Spotify dilemma

While Heidi was gone to Chicago, I set up my old PC at a desk in our dining room.  I’ll admit that the only reason I wanted to set it up at all was because I wanted to have a place from which to play music when we’re cleaning house or doing dishes or having friends over.  With the advent of smartphones, I really don’t need another computer to check my e-mail.   After I got it set up, I reverted to lazy mode and didn’t want to bother with putting all my music into iTunes again, so I have been using Spotify quite a bit.

Spotify is almost perfect.  I’m still not sure that streaming music is the future of music, but I can’t decide if that’s just me being old and crotchety.  I adopted digital music pretty quickly, although there was a period during which I burned all the albums I bought digitally to a CD and then printed out the album artwork.  I chucked those in the trash years ago – that was basically my last spasm of resistance before giving in completely to digital music.  For some reason, it just didn’t feel like I owned the music if I didn’t have a physical copy.  Similarly, now that streaming seems to be the next step in the digital music evolution, not having a copy of the mp3 makes me feel like I really don’t have the music.

Don’t get me wrong – I really love Spotify.  The basic version is more-or-less a free version of Rhapsody which I had a brief love affair with back in the early 2000s.  I love being able to sample albums – try before you buy so-to-speak.  It’s exposed me to a lot of music I might have otherwise dismissed.  Who knew there were good Nicki Minaj songs?  It was thanks to Spotify that I found out that I really did like Lana Del Rey, despite my protests to the contrary.  The ads are a bit annoying, but I get it.  It’s a free service – they have to pay the bills somehow.  And although I am opposed to people setting up Spotify so that every song they play posts to their Twitter feed or to their Facebook timeline (Pandora users that do that try my patience), I enjoy the integration with Facebook.  You can tell a lot about somebody by what music they listen to.  Most of the closest friendships I have started out with music commonality – if not for certain artists, then at least with a shared passion for music.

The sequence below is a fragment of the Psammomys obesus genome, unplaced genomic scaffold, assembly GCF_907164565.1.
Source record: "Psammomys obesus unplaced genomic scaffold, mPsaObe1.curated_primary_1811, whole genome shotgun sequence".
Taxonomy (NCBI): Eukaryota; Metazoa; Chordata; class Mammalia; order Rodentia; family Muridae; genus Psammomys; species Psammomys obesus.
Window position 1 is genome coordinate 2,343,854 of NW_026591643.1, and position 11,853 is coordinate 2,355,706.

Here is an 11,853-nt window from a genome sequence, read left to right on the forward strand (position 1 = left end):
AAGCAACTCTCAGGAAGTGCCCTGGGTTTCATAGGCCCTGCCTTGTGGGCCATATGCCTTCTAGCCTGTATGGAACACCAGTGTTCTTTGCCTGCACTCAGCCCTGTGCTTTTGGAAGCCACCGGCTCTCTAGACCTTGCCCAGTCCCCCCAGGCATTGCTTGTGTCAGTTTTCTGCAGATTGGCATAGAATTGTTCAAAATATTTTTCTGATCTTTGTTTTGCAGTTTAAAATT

I think my favorite feature of Spotify are the playlists.  In the mood for something but don’t have a playlist that suits your mood?  No worries – someone in the Spotify universe has already made that playlist.  One night while Heidi and I folded laundry, we listened to Billboard Top Hits of 1986 – 95 tracks in all – and it seemed like every song was “Man, I haven’t heard this in FOREVER.”  Heidi does not have the fondness for 80s pop music that I do, and even she was enjoying it.  I was making an “Anything Goes” playlist yesterday while I cleaned house and it was a motley mix but yet, very Dan.

So here’s my dilemma.  I’m pondering going to Spotify Premium.  Part of the reason for this is because I feel like if I use a service and get value out of it, I should pay for it.  I also have to admit that I’m intrigued by the idea of being able to stream Spotify on my iPhone.  We’re lucky and still have unlimited data through Verizon, so data usage isn’t a concern and really, I’m connected to Wi-Fi more often than not anyway.  I know I would use it but here’s the problem.  It feels kind of excessive – like I don’t really need it.  I have a shit ton of music on my hard drive in my iTunes library.  There’s more music there than I can ever listen to in a lifetime.  Basically, I’m a music hoarder but because it doesn’t take up physical space, you can’t tell.  I have strong emotional attachments to songs and really like to listen to music on my own terms.  Because of this, mobile apps like Pandora and I Heart Radio are of limited use to me.  I have a lot of music on my phone and never did I feel more like a douchebag when I caught myself saying to myself on my way to work, upon discovering that Blondie’s “Shakedown” was not on my phone – “if I had my OTHER iPod, I’d be able to hear it.”  First world problem without a doubt.